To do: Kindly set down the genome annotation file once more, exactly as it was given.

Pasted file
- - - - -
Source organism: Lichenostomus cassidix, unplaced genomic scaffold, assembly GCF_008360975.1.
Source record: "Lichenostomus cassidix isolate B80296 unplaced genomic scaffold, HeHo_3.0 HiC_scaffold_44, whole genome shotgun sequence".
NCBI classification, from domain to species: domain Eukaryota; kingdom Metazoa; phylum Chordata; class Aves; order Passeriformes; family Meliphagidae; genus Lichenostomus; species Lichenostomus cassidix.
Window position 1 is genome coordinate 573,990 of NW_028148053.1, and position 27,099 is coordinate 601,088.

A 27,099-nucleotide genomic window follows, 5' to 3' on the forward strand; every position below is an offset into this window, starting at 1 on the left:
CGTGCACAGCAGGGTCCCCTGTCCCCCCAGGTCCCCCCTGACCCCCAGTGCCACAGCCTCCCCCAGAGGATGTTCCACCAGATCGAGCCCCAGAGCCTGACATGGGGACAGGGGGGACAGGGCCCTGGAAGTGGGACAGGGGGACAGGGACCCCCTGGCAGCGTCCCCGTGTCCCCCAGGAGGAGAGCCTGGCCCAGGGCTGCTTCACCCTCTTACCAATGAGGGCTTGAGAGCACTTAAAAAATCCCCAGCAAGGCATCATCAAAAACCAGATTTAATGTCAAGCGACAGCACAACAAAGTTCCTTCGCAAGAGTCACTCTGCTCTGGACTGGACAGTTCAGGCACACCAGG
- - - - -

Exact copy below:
Source organism: Lichenostomus cassidix, unplaced genomic scaffold, assembly GCF_008360975.1.
Source record: "Lichenostomus cassidix isolate B80296 unplaced genomic scaffold, HeHo_3.0 HiC_scaffold_44, whole genome shotgun sequence".
NCBI classification, from domain to species: domain Eukaryota; kingdom Metazoa; phylum Chordata; class Aves; order Passeriformes; family Meliphagidae; genus Lichenostomus; species Lichenostomus cassidix.
Window position 1 is genome coordinate 573,990 of NW_028148053.1, and position 27,099 is coordinate 601,088.

A 27,099-nucleotide genomic window follows, 5' to 3' on the forward strand; every position below is an offset into this window, starting at 1 on the left:
CGTGCACAGCAGGGTCCCCTGTCCCCCCAGGTCCCCCCTGACCCCCAGTGCCACAGCCTCCCCCAGAGGATGTTCCACCAGATCGAGCCCCAGAGCCTGACATGGGGACAGGGGGGACAGGGCCCTGGAAGTGGGACAGGGGGACAGGGACCCCCTGGCAGCGTCCCCGTGTCCCCCAGGAGGAGAGCCTGGCCCAGGGCTGCTTCACCCTCTTACCAATGAGGGCTTGAGAGCACTTAAAAAATCCCCAGCAAGGCATCATCAAAAACCAGATTTAATGTCAAGCGACAGCACAACAAAGTTCCTTCGCAAGAGTCACTCTGCTCTGGACTGGACAGTTCAGGCACACCAGG